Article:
An Odyssey of Kubrick
Stanley Kubrick's Greatest Masterpieces
2001: A Space Odyssey
Dr. Strangelove or: How I Learned to Stop Worrying and Love the Bomb
Full Metal Jacket
A Clockwork Orange
Over the course of the month, I have been trying, and failing, to gather my thoughts about Stanley Kubrick's films. He's a big filmmaker with big ideas. It feels as if he puts the entire world into his film - every emotion, every thought, every action is depicted in one of his epics. What I have come to accept is that isn't impossible to analyze the experience of a Kubrick film in less than 900 words. (Perhaps Kubrick was a bit ambitious for the first film club...)
Throughout the course of the month, I have been watching - well, more like experiencing - Kubrick's films. I have been grappling with the themes his films presents, with the messages he is trying to relate through his perfectly meticulous pictures. Being as I'm simply not clever enough to fully understand Kubrick on my own, I began doing some research.
My main source of research came from a documentary chronicling the work and life of Kubrick. Stanley Kubrick: A Life in Pictures reflected on each of Kubrick's film, from his first to his last, with interviews from the people who were a part of Kubrick's very limited circle of collaborators. The documentary does a fantastic job of detailing the superb work of Kubrick, all the while reflecting on who he was as a person and an artist.
But what stuck with me after finishing this documentary was something director Steven Spielberg said about Kubrick. He said, "as a filmmaker, for me, [Kubrick] was a conceptual illustrator of the human condition." And that's it! That's what ties all of these films together, the thread connecting on Kubrick film to the next. Underneath the stunning visuals and the meticulous construction and the "crass" material, a Kubrick film reflects back on humanity. It's not humanity viewed with rose colored glasses. It's humanity raw and exposed. It's a look at all that is wrong with the world and all that is wrong with humanity.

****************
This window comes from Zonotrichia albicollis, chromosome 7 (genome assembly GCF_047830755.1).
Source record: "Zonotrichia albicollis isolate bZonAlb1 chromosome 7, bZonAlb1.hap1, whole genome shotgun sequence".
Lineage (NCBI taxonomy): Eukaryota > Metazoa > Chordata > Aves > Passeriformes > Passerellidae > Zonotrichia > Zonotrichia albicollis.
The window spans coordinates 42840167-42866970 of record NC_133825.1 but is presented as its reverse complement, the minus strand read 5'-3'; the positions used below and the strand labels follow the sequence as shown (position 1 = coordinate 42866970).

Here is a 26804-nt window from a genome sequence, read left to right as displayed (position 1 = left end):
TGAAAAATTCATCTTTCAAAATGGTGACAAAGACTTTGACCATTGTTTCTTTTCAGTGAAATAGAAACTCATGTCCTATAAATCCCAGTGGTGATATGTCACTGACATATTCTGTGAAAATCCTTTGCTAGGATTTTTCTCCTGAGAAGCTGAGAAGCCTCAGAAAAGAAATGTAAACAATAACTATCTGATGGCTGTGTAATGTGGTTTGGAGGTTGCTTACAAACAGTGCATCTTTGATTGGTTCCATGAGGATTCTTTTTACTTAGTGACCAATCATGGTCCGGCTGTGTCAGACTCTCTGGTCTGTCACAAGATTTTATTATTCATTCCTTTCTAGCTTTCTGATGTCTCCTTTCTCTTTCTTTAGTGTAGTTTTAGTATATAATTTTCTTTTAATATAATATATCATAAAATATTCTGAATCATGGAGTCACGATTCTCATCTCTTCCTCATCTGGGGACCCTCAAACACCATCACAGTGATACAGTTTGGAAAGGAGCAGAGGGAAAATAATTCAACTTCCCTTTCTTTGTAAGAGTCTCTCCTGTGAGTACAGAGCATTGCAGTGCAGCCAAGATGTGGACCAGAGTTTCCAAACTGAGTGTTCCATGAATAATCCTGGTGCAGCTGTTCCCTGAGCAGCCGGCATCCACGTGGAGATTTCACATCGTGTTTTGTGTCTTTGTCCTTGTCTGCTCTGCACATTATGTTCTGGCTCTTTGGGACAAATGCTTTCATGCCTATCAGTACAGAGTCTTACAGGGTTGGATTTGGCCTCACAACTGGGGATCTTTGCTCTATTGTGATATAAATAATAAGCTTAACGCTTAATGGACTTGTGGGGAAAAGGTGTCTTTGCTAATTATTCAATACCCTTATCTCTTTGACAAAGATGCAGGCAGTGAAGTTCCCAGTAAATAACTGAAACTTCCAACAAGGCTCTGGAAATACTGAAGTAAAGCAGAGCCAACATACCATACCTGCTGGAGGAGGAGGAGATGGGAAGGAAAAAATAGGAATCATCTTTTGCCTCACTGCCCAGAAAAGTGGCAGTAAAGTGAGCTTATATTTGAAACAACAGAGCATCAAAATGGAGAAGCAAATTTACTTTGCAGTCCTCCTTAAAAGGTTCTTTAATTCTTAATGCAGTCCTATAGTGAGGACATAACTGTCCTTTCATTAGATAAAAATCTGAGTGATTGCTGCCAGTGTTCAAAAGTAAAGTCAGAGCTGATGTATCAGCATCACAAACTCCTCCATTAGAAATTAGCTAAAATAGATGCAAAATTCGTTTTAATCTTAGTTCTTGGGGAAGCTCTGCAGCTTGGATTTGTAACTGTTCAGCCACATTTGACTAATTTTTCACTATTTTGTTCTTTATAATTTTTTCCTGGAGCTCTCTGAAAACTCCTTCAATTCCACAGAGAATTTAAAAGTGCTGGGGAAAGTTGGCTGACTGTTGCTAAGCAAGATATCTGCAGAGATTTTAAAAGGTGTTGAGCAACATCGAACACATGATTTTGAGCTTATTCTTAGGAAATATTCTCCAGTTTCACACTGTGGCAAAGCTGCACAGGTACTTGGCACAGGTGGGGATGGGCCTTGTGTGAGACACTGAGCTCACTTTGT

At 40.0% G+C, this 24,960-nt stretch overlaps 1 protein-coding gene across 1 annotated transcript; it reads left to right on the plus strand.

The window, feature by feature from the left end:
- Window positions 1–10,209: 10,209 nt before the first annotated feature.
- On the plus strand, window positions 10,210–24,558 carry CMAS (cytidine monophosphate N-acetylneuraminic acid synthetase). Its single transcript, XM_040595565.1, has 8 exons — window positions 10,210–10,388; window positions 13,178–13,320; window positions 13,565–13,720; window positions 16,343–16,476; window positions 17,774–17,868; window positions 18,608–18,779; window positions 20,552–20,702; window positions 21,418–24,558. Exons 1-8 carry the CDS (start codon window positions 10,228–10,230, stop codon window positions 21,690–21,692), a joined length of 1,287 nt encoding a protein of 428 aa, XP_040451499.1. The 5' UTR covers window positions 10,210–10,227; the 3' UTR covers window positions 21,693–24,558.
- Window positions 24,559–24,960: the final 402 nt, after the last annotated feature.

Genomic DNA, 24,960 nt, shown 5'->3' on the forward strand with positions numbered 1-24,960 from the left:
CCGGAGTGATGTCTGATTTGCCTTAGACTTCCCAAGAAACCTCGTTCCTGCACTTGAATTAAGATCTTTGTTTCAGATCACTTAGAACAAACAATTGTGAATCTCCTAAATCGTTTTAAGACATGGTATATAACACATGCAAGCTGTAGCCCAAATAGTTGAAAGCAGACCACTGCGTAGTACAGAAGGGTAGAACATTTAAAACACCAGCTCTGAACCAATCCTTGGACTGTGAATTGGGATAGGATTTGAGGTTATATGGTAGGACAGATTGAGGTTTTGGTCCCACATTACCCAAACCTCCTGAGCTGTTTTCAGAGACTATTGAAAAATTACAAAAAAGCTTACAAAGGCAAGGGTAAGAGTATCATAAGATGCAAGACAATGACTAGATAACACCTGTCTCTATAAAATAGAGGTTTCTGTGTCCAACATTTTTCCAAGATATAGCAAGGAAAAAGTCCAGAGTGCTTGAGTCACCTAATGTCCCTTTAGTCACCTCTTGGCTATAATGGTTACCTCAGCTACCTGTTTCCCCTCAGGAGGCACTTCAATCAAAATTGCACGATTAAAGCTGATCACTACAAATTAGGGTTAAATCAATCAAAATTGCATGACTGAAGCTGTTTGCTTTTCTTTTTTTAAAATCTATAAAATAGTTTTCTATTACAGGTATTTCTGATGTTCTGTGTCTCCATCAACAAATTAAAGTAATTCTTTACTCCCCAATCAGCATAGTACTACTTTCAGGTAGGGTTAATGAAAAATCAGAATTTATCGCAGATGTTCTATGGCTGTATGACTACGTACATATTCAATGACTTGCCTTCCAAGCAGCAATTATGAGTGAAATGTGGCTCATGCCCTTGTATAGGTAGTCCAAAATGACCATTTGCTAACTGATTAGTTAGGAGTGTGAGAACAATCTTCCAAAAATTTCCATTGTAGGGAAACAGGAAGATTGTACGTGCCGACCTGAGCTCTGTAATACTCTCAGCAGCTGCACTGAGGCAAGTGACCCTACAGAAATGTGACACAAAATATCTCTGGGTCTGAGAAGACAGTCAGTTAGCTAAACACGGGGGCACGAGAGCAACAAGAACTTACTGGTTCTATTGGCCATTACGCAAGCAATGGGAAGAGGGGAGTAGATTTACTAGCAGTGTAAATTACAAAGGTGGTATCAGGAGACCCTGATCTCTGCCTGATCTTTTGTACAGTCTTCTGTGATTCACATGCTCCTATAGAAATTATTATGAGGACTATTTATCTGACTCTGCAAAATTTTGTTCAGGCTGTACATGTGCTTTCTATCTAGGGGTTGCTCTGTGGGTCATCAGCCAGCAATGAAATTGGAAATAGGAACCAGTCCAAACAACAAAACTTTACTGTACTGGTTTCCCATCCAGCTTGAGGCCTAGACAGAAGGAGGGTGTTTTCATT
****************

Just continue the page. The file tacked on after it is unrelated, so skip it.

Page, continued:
Yet, I think Kubrick intended for his films to seen as a warning, as a viewfinder for humans to see what is wrong with our species and what we need to do to fix it. John Calley, the former President of Warner Bros., said that Kubrick "was one of the people that sort of knew what was wrong with the world, in a weird way, and was able to turn that into art. He just didn't grouse about it or bitch or write lousy editorials. He converted it into something that was amazing and important for us as a species." Kubrick takes fundamental human problems and depicts them in his films. In Barry Lyndon, he shows what becomes of a man obsessed with material passions and status. In Full Metal Jacket, he shows the destruction of the individual during war. In A Clockwork Orange, he shows how easily youth can be broken by those with authority. But he doesn't tell the audience how to fix the problem, nor does he chastise his audience for perpetuating the problem. He simply makes his audience witness humanities flaws and forces them to decide for themselves how to solve it. We're the creators of the human condition, he's just the illustrator.
Watching a Kubrick film is truly experiencing cinema. Stanley Kubrick completely redefined the term "cinematic," leaving every audience member in awe of the atmosphere, tone, and style of his films. Watching a Kubrick film is a full sensory experience. He captures the entire world in his films, and he forces you to see the world as it rather than how you think it should be. You finish a Kubrick film not quite knowing what you watched, but knowing it was groundbreaking and immaculate.
Part I of An Odyssey of Kubrick | The Film Club